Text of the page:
Gallium nitride camera sees in the ultraviolet

Nov. 1, 1999
Seeing into the ultraviolet (UV) would be useful for a variety of purposes, from tracking missile launches to studying distant stars.

Seeing into the ultraviolet (UV) would be useful for a variety of purposes, from tracking missile launches to studying distant stars. Silicon-based detectors, however, are not the best means of capturing UV light. To improve the technology, researchers at North Carolina State University (NCSU; Raleigh, NC), working with the US Army Night Vision Laboratory (Ft. Belvoir, VA), have developed a visible-blind UV digital camera based on gallium nitride.

The camera contains a 32 x 32 array of gallium nitride/aluminum gallium nitride (GaN/AlGaN) heterostructure PIN photodiodes. A base layer of n-doped AlGaN with approximately 20% aluminum is topped by an undoped GaN layer and a p-doped GaN layer. The entire structure is built on a polished sapphire substrate through which light can shine. Each photodiode is sensitive to light from approximately 320 to 365 nm. Wavelengths shorter than 320 nm are absorbed by the AlGaN base layer, and those longer than 365 nm pass through the GaN. Increasing the aluminum content in either the base or the top layers can change the photodiode's bandwidth.

"This camera doesn't sense any visible light at all," said Jan F. Schetzina, professor of physics at NCSU. "A visible camera might sense the ultraviolet, but if there were an object that were emitting light or reflecting light, it might all be mixed together."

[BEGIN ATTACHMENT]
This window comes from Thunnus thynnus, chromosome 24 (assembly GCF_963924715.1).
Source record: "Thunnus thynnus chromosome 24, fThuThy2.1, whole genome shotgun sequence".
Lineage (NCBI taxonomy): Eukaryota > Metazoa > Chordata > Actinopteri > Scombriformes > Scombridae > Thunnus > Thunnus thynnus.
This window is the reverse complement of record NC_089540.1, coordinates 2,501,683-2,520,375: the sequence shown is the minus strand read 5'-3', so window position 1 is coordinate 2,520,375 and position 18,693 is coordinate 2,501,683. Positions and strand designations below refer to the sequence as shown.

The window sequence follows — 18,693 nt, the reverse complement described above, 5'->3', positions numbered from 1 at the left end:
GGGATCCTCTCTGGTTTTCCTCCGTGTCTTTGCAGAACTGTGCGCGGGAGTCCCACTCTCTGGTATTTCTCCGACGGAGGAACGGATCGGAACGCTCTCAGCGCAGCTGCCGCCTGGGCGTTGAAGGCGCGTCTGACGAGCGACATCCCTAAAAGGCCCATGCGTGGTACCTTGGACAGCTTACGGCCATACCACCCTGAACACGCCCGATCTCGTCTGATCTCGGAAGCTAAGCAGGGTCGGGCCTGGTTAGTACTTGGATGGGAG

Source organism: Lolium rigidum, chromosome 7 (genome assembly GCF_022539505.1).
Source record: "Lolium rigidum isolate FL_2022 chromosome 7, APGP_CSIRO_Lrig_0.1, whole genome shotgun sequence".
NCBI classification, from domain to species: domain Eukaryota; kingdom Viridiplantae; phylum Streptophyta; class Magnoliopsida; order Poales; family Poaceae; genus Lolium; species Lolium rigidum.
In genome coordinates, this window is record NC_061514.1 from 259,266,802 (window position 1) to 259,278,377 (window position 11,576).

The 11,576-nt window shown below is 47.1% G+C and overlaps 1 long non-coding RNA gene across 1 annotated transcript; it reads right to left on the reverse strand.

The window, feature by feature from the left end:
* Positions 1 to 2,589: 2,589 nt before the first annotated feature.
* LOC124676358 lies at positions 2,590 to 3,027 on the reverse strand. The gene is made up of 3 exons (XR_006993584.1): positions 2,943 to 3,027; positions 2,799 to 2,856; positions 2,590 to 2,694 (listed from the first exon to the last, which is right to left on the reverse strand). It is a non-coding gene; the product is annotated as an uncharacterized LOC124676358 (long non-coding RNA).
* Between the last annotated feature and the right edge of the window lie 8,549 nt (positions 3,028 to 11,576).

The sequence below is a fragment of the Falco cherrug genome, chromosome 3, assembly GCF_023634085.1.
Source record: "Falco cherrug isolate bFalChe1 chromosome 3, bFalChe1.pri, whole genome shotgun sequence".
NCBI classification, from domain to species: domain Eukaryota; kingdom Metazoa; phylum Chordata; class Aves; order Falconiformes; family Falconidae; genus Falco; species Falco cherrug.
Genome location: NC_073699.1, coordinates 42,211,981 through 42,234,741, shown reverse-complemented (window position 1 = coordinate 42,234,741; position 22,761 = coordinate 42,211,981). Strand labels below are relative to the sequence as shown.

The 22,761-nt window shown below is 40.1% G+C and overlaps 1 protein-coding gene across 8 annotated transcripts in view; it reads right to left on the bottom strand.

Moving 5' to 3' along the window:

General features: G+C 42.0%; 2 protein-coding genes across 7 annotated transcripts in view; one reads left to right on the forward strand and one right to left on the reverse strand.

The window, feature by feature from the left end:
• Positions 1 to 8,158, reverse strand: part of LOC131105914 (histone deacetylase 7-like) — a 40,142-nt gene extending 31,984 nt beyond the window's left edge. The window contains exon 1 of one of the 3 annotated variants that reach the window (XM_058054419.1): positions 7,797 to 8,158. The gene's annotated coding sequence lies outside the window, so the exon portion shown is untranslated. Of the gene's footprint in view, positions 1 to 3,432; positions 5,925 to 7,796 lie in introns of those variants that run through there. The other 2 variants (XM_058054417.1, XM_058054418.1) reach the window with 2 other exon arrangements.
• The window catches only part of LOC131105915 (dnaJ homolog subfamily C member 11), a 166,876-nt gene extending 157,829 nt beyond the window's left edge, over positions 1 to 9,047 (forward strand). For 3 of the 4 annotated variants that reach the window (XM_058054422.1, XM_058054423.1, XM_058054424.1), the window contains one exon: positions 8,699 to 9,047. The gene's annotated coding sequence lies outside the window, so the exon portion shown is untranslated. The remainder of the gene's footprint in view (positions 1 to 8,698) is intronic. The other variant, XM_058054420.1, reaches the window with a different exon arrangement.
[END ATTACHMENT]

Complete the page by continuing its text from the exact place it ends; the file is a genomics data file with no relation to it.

Although it is visible-blind, the camera is not solar-blind, he stressed. Researchers took their camera outside and pointed it at the sun and had to use neutral-density filters to prevent pixel saturation.

Work, which also included researchers from the Honeywell Technology Center (Minneapolis, MN), was funded by the Army Research Office and the Defense Advanced Research Projects Agency because of the potential defense applications of a UV camera. The military would like a solar-blind UV detector, imaging in the 250-280-nm region, that would be able to track missile plumes without being confused by sunlight. "We haven't been able to do that yet," Schetzina said. "It would be the next step."


A UV camera could also be useful for industrial applications, studying flames or monitoring welding, for instance. And it could help combat the threat of biological weapons. A number of biological agents, if illuminated with a laser at approximately 270 nm, fluoresce in the 300 to 380-nm region, with the specific fluorescence dependent on the particular agent. For example, the nerve gas sarin, released on a subway by a Japanese cult, could be spotted by this method, Schetzina said.

Because the ozone layer absorbs UV radiation from the Sun, the camera could be used to study ozone depletion. NASA is also very interested in the camera, Schetzina said. Ultraviolet astronomy is "another potentially huge applications area," he said. Although photomultiplier tubes can detect UV radiation, they require very high voltage.

His next aim is to build a 128 x 128 array. This work is made possible by the same advances in GaN that have led to growth in the making of laser diodes and high-brightness light-emitting diodes that emit at shorter wavelengths. "What we have demonstrated is that this new material can make a detector that is much more sensitive than silicon," Schetzina said.

About the Author

Neil Savage | Associate Editor

Neil Savage was an associate editor for Laser Focus World from 1998 through 2000.

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